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- Career Design
When you’re trying to solve a really tough problem, your natural inclination is to ask as many people for advice as possible.
You hit up your spouse, your co-workers, your carpool partner, maybe even your mom.
If you’re lucky, they’re full of great and conflicting ideas. (If you’re not lucky, they’re full of lousy and conflicting ideas.)
In your effort to get a diversity of opinion, however, you often forget to consult your best advisor: yourself.
It’s a mistake I recently made myself.
As I often tell my clients, designing a career you love isn’t a linear process with an identifiable start and end. You still have to have a system for evaluating whether new job opportunities are a good fit. This is, in fact, the number one way that overachievers get off course in their careers.
Unfortunately, being sensitive to the problem doesn’t always make me better at solving it when it comes to my own career. I’m juggling a successful and growing business, a part-time job writing articles about the science of human performance, a part-time job as an Air Force Reservist, and a tantalizing new job offer I’m not sure I should accept.
So I made the rounds, asking friends, mentors, and my stalwart spouse for their opinions on my situation. And while everyone gave me good advice, I still struggled to make any headway on a decision.
While writing last week’s post, I was searching through my archives for a specific link. I never found it, but I did discover that I had a lot of really good advice that I’d actually forgotten I’d written.
It sounds impossible, doesn’t it? Some of these posts aren’t even that old!
And yet, as I skipped from post to post, I found the exact words I needed to hear, the perspective that helped me wrap my mind around my problem and start to develop a solution.
I don’t tell you this to brag, but to remind you that you really are your own best advisor–you probably just don’t have a mechanism in place to review your own ideas.
Because the truth is, the problem you’re struggling with probably isn’t a new one. My decision isn’t “Should I take this new job?” but “What are my real goals and priorities, and how do I ensure my over-achiever nature doesn’t get the better of me?”
Maybe it’s no surprise, but your best solutions usually come out when you’re helping someone else. It’s only when it’s your problem that you’re stumped.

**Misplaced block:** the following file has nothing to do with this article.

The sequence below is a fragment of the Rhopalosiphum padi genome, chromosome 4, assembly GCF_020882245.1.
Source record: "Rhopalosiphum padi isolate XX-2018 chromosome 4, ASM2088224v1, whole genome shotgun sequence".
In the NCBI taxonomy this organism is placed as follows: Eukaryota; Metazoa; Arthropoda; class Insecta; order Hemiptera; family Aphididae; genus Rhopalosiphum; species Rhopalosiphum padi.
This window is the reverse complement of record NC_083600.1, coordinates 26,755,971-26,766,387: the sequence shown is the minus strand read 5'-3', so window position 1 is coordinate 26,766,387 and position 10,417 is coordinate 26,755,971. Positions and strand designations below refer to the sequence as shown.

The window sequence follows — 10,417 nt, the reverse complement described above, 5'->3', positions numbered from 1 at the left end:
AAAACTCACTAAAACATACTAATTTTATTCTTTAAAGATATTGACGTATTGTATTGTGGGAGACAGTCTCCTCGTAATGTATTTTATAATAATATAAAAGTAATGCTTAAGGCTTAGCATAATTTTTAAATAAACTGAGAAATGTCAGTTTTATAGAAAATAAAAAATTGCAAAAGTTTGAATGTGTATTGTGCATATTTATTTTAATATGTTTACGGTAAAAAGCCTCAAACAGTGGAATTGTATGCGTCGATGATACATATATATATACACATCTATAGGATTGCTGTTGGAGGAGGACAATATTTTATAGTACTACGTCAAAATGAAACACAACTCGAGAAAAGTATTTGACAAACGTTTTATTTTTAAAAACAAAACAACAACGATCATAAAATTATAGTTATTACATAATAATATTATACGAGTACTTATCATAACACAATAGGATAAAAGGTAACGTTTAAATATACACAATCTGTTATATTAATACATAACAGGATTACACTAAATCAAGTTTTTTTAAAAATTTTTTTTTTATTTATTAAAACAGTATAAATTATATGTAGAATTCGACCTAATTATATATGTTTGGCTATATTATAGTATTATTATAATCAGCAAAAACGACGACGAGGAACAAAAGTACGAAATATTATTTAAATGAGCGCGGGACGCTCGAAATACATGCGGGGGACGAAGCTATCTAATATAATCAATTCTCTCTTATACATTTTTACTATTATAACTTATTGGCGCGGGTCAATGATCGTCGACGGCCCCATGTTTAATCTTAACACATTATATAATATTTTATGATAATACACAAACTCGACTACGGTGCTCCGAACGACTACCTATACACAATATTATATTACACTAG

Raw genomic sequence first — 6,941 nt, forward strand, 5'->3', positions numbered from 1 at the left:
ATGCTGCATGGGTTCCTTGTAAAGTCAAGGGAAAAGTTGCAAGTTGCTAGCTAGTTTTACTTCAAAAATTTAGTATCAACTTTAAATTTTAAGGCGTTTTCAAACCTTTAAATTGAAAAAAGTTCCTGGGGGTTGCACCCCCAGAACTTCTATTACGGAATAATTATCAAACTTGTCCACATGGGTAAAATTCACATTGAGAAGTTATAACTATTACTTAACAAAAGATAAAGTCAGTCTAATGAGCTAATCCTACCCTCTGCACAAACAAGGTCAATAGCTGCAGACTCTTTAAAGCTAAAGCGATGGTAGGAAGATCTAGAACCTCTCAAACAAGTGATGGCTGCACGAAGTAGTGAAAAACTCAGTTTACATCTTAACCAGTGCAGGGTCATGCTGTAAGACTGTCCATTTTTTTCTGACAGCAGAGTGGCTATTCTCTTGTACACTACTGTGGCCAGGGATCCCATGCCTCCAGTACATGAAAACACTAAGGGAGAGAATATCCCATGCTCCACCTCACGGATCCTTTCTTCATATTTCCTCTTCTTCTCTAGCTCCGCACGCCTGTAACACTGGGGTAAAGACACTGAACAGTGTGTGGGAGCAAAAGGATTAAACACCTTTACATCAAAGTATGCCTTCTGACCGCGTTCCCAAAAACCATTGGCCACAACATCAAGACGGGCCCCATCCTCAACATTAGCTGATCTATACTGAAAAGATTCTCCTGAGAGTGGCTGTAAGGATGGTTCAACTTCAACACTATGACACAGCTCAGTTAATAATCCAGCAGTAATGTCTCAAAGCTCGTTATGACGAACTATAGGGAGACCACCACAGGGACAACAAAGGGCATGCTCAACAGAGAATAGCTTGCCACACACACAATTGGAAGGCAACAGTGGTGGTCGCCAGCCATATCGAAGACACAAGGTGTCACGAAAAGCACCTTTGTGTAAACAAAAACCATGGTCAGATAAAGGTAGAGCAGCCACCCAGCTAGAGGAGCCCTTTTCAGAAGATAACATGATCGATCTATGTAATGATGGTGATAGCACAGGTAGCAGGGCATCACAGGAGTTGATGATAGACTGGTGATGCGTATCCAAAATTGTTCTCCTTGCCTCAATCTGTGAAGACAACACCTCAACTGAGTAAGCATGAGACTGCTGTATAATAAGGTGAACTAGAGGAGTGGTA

There are a couple of ways of getting around that:
- Tackle your problem as if it belonged to someone else. You can talk to yourself in the shower or get your spouse or a friend to role play with you. Make sure to arm them with your big objections and doubts so the conversation is realistic, but also empower them to find resolution and make a decision. You might be surprised how fast that happens.
- Every time you give someone else advice, make a note of one big takeaway. I picked one so that it isn’t overwhelming to do, but if you really came up with five dynamite ideas, write them all down. You can use a special notebook that you carry around with you (I love mine) or you can use a free program like Evernote (this is a great long term solution, since it’s easily searchable). Or, of course, you can start a blog (not for the faint of heart).
The great thing about this approach is that it reminds you that you are fully capable of solving the problem yourself.
Which is good news, because in reality, you are also the only person capable of solving your problem. Everyone else is just cheering you on the best that they can.
P.S. If you’re curious about which Everyday Bright posts I found helpful, here you go. I can’t guarantee they’ll solve your problem, but they helped lower my anxiety as I struggle with mine.
- How I Tamed My To-Do List, Stopped Looking Like a Flake, and Regained My Sanity
- Why Is Happiness So Hard? An Interview with Gretchen Rubin
- How to Stay Motivated When You Feel Like Giving Up
- Are You Trying Too Hard?
- Rejoice! The Top 10 Benefits of Being a Nobody
- What If 2012 Were the Last Year of Your Life?
- A Chance to
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